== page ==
Essentials for China trip

To follow up on shoenista’s very good and comprehensive post… I haven’t found many UK/HK plugs in china unless you’re right next to the border, so I would take an adapter if you’re from the UK and going into China.
Most of the food that suppliers will take you to will be quite safe. Many factories are run by Taiwanese or Hong Kong owners and they will be more paranoid about the food quality than you, so western or chinese food - it’s likely to be ok. When you’re out on your own… well… good luck! You should always drink the bottled water (even though it’s reported that 60% of the bottled water is fake - it’s tap water repackaged!) But at least that’s 40% less contamination you’ll be drinking than always drinking tap water. You will see signs at most reputable places warning to not drink the tap water.
china bargains: many bargains aren’t. most electronic devices are cheaper in the usa. The very cheap electronics in china often demo, but don’t work. I know people who bought ipod clones, memory sticks, etc which were demo’d with a computer, but obviously faked to some degree because that’s the last time they were seen operational.
custom clothing is cheaper than the usa if you have time for that, at about the same price as off-the-rack on sale in the usa for equivalent quality. Knock-off brands of bags, jackets, shoes can be found – some are really bad and some are ok quality. If you don’t know how to assess, you probably won’t come out ahead.
If you are flying a usa carrier then my hit rate is about 50% of the time the entertainment system doesn’t work. Certainly can agree that you should take your own tools and keep them together. I haven’t had any problems with intentional theft, but it’s easy to loose things… Unlike shoenista, I find that taking a couple of silver color sharpies is pretty useful for marking up product samples.
Don’t carry very many liquids on your carry-on. On short trips I always try to sneak the toothpaste by, but it gets taken. Your calipers run a high risk of getting taken if they’re in your carry-on.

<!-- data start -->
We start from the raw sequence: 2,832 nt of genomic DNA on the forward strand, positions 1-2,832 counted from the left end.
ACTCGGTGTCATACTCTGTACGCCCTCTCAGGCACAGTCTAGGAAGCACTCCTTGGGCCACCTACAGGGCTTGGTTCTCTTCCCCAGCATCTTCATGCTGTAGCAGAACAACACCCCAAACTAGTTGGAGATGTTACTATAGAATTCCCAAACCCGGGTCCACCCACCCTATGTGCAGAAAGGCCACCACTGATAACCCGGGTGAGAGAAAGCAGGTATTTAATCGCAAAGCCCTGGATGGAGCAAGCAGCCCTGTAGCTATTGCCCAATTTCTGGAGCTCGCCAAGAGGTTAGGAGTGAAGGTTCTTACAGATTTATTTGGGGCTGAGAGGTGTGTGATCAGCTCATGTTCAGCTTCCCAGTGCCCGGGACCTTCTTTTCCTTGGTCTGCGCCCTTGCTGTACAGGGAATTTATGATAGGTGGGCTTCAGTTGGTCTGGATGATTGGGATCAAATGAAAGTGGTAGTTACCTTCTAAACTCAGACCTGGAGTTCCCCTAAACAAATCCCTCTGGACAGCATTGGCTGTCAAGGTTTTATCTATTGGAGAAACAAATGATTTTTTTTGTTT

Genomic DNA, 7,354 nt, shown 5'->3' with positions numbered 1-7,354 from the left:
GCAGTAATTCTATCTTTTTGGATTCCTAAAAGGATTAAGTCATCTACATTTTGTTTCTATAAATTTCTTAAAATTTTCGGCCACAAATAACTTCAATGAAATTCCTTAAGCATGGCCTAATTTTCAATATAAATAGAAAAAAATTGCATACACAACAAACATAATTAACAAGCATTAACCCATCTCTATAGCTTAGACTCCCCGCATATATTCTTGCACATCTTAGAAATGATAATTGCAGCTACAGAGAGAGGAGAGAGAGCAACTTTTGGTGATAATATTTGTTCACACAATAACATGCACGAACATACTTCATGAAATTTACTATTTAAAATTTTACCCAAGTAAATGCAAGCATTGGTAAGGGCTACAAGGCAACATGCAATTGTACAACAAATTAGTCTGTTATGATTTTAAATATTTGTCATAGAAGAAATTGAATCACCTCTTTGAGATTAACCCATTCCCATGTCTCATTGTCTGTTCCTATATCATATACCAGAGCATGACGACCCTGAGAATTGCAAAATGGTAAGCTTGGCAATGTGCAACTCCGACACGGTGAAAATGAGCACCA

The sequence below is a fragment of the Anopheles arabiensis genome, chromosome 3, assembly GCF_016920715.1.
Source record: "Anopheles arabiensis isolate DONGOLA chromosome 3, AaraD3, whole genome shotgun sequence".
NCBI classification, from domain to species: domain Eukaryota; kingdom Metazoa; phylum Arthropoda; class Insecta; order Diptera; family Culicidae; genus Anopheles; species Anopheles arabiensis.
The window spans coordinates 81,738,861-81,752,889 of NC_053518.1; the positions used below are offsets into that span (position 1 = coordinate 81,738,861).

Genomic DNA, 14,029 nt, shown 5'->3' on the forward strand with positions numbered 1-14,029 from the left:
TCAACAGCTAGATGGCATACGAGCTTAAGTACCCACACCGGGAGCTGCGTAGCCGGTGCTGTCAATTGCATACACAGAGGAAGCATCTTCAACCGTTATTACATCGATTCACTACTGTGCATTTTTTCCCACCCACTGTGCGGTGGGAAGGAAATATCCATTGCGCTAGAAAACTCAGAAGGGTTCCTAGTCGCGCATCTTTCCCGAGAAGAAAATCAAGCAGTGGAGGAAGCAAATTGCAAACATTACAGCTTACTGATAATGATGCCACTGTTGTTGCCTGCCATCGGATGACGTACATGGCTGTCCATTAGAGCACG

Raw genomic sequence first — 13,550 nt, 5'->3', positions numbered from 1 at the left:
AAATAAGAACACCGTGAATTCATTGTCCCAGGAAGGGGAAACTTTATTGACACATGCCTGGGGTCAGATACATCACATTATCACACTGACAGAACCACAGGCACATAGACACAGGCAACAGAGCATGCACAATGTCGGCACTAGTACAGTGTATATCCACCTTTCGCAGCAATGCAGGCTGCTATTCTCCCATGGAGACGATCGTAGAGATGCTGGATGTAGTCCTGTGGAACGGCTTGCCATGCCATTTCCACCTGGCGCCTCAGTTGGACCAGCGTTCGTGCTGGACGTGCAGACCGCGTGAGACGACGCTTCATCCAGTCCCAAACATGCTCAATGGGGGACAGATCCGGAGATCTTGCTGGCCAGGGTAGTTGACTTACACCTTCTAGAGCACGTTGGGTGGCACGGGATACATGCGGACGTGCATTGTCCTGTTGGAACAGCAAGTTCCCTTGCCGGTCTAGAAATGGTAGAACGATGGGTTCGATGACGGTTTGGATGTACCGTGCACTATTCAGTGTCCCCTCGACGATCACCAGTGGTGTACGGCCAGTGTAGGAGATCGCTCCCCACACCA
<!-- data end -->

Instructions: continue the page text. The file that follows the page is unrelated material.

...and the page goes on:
You should also get used to taking small tissue packs around since paper towels are non existent, and in some of the lower end places, the same for toilet paper. Whenever I forget to carry these, I regret it.
FYI, Hong Kong is generally more developed/advanced/expensive than most western cities, so you should have few problems there if you have time to find stores. Unlike the usa, mostly there are small shops and you won’t find a home depot. Particularly in hardware or design supplies - some things that are relatively easy to find in the usa are not so easy to find there. (Such as stainless steel screws, plastic gluing epoxy, bondo, etc… These are all ‘specialty items’ which can be quite hard to find.) On the other hand, if you need a cartier watch or an armani suit, it seems there are dozens of stores…
Visiting factories in china has many parallels to visiting factories in mexico. Besides not drinking the water, the environment can be a little down and dirty. In some places you can find walmart or B&Q, but in most areas, you won’t find off-the-shelf supplies very easily.

my essential china/taiwan trip packing includes-

Work Supplies-

  1. print outs of all the specs and designs. packed in a binder in my luggage. just in case my laptop dies, have no internet connection, or they cant find something on their end.
  2. files of all the spec on my laptop.
  3. files of reference shoe pics on my laptop
  4. files of reference costing info on my laptop
  5. pantone color guide
  6. pens, pencils, permanent markers in black, blue and red (fat for coloring in colorway samples to mockup changes), silver marker for marking on pullovers
  7. masking tape, extra wide
  8. exacto knife. super wide kind that can slice through a TPU outsole
  9. liquid paper in the pen form to draw on pullovers
  10. correction tape for notes (i do almost all my notes by hand, then give a copy to the factory).
  11. stapler for attaching swatch samples to review notes or stapling together a hacked up sample
  12. double sided tape. works for some swatches that cant be stapled
  13. vernier calipers
  14. radius gauges or a print out from illustrator with different diameter circles
  15. tape measure (got free from last maker) to help measure last bottoms and stick lengths
  16. metal ruler
  17. calculator
  18. lighter (usually pulled from huge stash you can get free from KTV the night before)